I’m guessing Cobalt, the town itself, was a real groovy locale back in the day…

Canada Cobalt is run by Frank J. Basa, P. ENG. His resume speaks for itself…

CCW’s flagship project is its Castle Cobalt Silver Project.

The Castle Mine was one of the highest grade silver and cobalt producers in this historic camp.

This former producing property encompasses some nineteen claims, thirty-four leases, and two licenses of occupation totalling 2,815 hectares.

The three original shafts at Castle are still there, intact…

This historic mine, which operated intermittently between 1917 and 1989, produced 9,410,095 ounces of silver and 376,053 lbs of cobalt from the No. 3 shaft.

The company has permits to access these underground workings via an adit. This is a huge advantage. It allows them to run drilling and sampling campaigns from underground – no other company in the Cobalt Camp has permits to operate underground.

Earlier this year, the company took a mini underground bulk sample from the Castle mine.

  • the first sample, weighing 13.0 kg, assayed 2.47% cobalt, 23.4 g/t silver, 0.68% nickel and 1.83 g/t gold.
  • the second sample, weighing 14.0 kg, assayed 0.91% cobalt, 460 g/t silver and anomalous nickel and gold.

Then, on March 16th of this year, the company released another bulk sample consisting of thirty-five kilograms of material from the floor of the first level of the mine.

Assays from this sample returned 2.46% cobalt, 1.0% nickel and 6,173 g/t silver (198.5 ounces per tonne).

Interesting note regarding the above sample: the native silver – some 66 grams of the stuff – was separated from the bulk of the material. It later underwent a metallic screen fire assay which produced a head grade of 818,254 g/t (26,307 ounces per tonne). Small sample. Big result.

Notable among CCW’s other assets, the Beaver Cobalt Silver Property.

The Beaver property, located near the town of Cobalt, consists of one single 20-acre patented mining claim.

The Beaver mine produced 7,127,858 ounces of silver and 140,000 lbs of cobalt between 1907 and 1940.

During the 1970’s a further 29,878 ounces silver, 2,724 pounds cobalt, 3,189 pounds copper, and 905 pounds of nickel was taken out of Beaver.

In 2013, a 20 kg hand-cobbled sample from a nearby waste dump returned assays of 7.98% cobalt, 3.98% nickel, and 1,246 g/t silver. Not too shabby for material that was tossed on the scrap heap. Equity Guru’s Lukas Kane talks about the potential latent value in this discarded surface material in his latest offering.

In 2017, high-grade mineralization was encountered at the surface at Beaver. Selected hand-cobbled samples averaged 4.68% cobalt, 46.9 g/t silver, 3.09% nickel, and .08 g/t gold.

The Mill:

Management has begun permitting work with the aim of constructing a 600 t/d mill at the Castle property.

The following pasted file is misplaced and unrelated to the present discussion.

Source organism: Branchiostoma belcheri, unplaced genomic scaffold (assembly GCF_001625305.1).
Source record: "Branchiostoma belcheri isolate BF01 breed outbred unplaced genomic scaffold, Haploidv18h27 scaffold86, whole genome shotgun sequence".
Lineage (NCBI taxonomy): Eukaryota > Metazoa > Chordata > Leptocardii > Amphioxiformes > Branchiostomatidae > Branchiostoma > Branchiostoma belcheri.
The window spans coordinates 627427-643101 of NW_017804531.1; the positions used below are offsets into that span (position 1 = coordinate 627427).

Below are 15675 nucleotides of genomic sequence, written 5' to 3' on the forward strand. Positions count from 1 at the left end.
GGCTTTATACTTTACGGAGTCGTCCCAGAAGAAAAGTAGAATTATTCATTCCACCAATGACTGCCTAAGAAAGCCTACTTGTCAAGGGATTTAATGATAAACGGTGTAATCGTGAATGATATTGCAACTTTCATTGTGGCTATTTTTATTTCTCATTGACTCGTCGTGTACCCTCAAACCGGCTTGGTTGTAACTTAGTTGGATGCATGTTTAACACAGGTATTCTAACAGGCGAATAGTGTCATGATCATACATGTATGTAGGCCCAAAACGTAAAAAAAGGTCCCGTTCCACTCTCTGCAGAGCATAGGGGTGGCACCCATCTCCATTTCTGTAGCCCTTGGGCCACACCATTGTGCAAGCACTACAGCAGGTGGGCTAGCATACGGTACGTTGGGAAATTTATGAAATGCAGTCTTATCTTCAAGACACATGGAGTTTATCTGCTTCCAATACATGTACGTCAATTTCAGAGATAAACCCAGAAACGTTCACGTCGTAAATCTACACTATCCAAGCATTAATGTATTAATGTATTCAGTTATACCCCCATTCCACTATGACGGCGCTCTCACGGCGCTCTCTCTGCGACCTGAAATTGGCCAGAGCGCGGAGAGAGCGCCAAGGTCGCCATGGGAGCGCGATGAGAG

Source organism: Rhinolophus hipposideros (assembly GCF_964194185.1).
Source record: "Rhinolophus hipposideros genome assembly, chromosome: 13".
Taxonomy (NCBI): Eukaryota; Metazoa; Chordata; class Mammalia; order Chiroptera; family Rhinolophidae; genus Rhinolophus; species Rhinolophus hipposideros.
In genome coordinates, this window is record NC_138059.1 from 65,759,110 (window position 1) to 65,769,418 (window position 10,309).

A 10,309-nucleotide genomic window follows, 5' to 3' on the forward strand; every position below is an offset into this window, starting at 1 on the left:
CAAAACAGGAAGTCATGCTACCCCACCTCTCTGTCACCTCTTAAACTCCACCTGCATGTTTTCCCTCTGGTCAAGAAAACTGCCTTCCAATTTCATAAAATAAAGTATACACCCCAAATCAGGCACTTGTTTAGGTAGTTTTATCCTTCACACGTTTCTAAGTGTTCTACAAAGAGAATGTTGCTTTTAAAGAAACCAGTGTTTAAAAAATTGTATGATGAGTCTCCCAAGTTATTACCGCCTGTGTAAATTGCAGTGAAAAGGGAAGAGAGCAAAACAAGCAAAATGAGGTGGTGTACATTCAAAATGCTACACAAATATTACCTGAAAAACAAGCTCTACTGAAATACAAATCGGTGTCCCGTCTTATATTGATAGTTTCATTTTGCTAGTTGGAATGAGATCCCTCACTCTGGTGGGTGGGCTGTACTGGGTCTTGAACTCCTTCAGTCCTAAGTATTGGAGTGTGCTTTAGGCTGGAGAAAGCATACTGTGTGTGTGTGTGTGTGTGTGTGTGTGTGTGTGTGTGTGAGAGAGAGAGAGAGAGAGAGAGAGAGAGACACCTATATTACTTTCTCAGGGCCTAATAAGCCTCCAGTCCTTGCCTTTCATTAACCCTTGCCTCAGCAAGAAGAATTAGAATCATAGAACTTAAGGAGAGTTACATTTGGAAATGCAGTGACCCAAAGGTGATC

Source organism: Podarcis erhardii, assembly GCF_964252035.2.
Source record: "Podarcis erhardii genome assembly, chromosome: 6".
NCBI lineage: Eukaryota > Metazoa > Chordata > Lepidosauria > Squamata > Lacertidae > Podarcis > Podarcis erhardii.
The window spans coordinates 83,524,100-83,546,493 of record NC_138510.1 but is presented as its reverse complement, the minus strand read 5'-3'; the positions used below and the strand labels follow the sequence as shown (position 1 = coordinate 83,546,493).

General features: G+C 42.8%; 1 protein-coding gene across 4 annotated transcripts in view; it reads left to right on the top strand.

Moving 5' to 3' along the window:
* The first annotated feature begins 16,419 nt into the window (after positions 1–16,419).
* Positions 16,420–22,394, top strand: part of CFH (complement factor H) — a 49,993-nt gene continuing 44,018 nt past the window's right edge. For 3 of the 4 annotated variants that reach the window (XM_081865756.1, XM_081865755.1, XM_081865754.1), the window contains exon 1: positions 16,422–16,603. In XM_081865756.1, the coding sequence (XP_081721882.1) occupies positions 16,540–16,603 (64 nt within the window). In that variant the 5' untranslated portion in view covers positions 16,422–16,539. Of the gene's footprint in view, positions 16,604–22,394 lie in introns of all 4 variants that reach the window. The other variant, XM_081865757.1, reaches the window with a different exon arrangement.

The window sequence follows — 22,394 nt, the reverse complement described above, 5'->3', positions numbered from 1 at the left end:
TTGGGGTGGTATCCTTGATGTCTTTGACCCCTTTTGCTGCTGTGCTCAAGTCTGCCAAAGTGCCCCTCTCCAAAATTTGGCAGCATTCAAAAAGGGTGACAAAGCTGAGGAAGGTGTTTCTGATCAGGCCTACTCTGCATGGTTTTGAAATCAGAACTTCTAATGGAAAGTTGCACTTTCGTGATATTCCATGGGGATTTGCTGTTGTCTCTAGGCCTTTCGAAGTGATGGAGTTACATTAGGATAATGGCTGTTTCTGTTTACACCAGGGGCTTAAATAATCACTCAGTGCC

The mill ties in with a technology CCW owns the rights to: Re-20X

Re-20X is a proprietary metal separation process for the efficient extraction of cobalt from rock, and the recovery of Co from spent batteries. Recycling cobalt… that’s gotta be worth a closer look.

CEO Basa has brought on, as a special advisor, one Dr. Ron Molnar to assist in developing the Re-20X process. From the company’s March 16 press release:

Canada Cobalt’s proprietary Re-2OX process for cobalt battery metals is being optimized at SGS Lakefield in southern Ontario. Dr. Molnar has designed, built and operated over 60 pilot plant circuits extracting, separating and purifying a wide range of metallic elements from cobalt to rare earths, and he will be one of the key individuals who will assist Canada Cobalt in taking Re-20X to the full pilot plant stage in 2018 with client specific cobalt formulations for the battery sector.


The mill will also benefit CCW’s sister company (another CEO Basa run show): Granada Gold Inc (GGM.V).

GGM has a ‘rolling start’ plan to process high-grade gold from its Granada Gold Property just over the border in Rouyn-Noranda, Quebec.

This dual-purpose mill should prove to be a win-win for both companies.

(Slowly) Moving forward:

The pace at which mining companies operate can often be measured in geologic time. The wait for permits, assays, etc can be vexing. But CCW is moving things along, steadily.

CEO Basa and his team continue to work underground at their flagship Castle Mine. Rehabilitation of the underground workings will lead to a drilling campaign in the near future. I’ll be watching that one with baited breath.

Final Thoughts:

Cobalt is on a tear. This current price action may be sustainable. I very much doubt new battery technologies will succeed in knocking cobalt off its throne.

There’s an EV revolution sweeping across the globe. Canada Cobalt Works’ strategic position – its prospective geological setting, its management team, its Re-20X processing technology, its upcoming underground drill program – should put a spotlight on the company, and its shares, in the weeks and months to come.

We stand to watch.


~ ~ Dirk Diggler

(feature image “Deep Blue”, courtesy flickr user Little Zoeker)

Full Disclosure: The author does not own shares in Canada Cobalt Works.

Written By:

Greg Nolan

Greg Nolan is a writer and investor based in Victoria, BC. He's had an extensive career in the resource sector, working with over a dozen reforestation companies before stepping out on his own. He found his niche running high-production crews specializing in logistically challenging helicopter projects on the West Coast of Vancouver Island and the remote coastal inlets of mainland B.C. His focus on environmental resources also extends to mining, having followed resource stocks since his teens. His writings at Equity.Guru reflect his deep understanding of the historical cycles and major players' performances over time within the natural resources sector. Talk to him about the more untamed locales of Western Canada, his book, and all things mining-related.

More By This Author
Canada Cobalt Works
Granada gold
0 0 votes
Article Rating
Notify of
Inline Feedbacks
View all comments